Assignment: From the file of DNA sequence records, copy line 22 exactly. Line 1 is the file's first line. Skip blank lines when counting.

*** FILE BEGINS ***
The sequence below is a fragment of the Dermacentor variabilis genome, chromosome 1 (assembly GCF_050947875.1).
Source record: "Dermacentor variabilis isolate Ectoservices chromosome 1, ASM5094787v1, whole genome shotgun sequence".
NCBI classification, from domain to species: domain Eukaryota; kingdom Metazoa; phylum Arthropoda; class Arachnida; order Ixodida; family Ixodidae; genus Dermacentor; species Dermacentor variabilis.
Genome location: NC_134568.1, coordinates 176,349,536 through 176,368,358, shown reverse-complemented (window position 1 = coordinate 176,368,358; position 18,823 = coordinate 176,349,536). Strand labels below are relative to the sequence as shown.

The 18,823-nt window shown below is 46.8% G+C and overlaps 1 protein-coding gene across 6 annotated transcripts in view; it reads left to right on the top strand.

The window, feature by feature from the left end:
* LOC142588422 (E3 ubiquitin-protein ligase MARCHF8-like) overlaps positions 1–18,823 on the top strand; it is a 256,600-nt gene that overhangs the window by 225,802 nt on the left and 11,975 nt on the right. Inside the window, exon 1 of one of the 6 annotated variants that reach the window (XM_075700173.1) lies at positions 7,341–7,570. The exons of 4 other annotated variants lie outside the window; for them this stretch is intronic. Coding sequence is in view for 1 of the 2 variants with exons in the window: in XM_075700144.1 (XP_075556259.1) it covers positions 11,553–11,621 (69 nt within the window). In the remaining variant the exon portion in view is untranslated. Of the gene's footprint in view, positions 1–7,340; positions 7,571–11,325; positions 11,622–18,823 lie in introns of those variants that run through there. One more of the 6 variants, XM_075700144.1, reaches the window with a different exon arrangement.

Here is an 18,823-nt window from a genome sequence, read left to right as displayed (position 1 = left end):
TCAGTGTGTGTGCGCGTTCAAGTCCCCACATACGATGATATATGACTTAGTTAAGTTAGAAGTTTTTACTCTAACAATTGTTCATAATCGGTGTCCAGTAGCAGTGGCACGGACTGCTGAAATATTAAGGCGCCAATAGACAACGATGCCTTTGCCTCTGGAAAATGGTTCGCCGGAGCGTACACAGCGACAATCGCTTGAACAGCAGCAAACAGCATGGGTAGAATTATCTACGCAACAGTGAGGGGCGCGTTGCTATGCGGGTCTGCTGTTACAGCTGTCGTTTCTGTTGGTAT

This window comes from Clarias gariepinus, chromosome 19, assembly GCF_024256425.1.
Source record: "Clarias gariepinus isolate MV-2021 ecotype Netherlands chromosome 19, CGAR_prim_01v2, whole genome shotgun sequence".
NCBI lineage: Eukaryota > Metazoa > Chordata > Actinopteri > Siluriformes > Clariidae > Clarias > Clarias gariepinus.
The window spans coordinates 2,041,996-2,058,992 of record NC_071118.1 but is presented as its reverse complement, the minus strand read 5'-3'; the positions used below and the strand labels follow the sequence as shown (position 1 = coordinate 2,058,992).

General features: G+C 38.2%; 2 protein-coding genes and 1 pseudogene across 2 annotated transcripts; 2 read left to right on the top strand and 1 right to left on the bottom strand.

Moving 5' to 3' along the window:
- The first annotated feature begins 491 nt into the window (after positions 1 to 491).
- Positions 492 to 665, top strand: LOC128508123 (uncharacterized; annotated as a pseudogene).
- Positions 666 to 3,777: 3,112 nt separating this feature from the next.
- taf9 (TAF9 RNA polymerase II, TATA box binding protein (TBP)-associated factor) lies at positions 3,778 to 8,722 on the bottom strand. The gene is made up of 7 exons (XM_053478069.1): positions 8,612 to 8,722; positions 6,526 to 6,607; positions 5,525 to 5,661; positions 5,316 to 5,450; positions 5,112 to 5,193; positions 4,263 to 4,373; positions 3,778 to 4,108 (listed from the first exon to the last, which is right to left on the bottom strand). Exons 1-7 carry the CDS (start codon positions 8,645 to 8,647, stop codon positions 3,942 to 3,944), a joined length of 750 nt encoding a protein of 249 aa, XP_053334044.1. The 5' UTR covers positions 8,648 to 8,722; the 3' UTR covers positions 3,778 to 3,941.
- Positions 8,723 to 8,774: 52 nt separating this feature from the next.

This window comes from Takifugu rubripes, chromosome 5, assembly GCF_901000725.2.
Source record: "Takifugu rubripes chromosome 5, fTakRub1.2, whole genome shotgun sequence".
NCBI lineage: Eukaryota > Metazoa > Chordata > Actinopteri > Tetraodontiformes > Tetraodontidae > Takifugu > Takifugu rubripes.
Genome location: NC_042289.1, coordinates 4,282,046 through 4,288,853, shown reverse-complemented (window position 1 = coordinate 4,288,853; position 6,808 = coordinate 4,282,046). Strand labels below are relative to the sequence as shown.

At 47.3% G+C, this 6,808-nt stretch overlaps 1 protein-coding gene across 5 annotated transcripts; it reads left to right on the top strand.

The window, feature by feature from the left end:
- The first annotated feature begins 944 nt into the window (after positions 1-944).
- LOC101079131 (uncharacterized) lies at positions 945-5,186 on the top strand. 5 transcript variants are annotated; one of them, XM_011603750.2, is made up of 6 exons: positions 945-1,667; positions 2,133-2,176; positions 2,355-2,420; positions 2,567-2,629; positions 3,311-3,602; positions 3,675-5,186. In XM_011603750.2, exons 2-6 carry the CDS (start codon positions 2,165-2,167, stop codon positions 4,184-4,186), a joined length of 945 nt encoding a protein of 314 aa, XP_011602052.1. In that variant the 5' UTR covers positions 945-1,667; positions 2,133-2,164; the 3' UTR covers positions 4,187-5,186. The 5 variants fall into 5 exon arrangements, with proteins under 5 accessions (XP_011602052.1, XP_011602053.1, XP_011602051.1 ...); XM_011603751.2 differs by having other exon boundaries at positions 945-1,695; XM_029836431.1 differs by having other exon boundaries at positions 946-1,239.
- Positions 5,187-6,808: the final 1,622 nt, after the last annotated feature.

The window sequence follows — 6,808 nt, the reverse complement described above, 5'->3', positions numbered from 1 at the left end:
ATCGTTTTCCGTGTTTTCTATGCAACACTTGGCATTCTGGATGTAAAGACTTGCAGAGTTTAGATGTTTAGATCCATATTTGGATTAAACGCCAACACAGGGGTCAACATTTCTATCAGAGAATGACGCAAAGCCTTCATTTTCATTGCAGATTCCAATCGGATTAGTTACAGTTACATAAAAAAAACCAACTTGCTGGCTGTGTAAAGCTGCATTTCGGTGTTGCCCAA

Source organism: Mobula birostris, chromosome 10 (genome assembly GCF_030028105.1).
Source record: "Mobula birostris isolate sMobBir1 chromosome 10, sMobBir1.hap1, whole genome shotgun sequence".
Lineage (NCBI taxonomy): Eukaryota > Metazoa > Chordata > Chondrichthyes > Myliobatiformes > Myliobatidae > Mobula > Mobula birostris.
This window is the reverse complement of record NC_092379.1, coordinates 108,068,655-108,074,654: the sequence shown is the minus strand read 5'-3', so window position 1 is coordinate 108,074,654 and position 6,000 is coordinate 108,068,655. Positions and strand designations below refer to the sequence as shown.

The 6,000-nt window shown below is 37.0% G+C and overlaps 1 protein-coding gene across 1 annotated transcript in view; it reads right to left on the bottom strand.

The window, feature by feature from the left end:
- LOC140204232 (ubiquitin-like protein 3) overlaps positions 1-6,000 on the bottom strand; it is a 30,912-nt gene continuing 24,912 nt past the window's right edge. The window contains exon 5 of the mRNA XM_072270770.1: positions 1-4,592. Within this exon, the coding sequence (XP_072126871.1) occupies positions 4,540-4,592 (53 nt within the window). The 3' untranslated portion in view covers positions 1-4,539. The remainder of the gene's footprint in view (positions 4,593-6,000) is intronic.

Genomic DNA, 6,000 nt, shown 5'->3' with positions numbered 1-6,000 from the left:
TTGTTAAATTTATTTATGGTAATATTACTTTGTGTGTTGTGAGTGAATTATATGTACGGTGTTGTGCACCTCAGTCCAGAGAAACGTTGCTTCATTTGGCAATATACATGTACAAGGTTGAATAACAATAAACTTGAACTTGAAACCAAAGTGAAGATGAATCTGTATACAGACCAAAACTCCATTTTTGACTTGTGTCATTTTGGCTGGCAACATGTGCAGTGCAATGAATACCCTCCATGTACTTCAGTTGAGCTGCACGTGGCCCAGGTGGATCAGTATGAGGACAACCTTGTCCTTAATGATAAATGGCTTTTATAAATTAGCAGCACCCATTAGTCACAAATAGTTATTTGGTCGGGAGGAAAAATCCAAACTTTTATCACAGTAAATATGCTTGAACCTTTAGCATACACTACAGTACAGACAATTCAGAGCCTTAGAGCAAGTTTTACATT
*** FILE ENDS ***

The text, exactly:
Source record: "Takifugu rubripes chromosome 5, fTakRub1.2, whole genome shotgun sequence".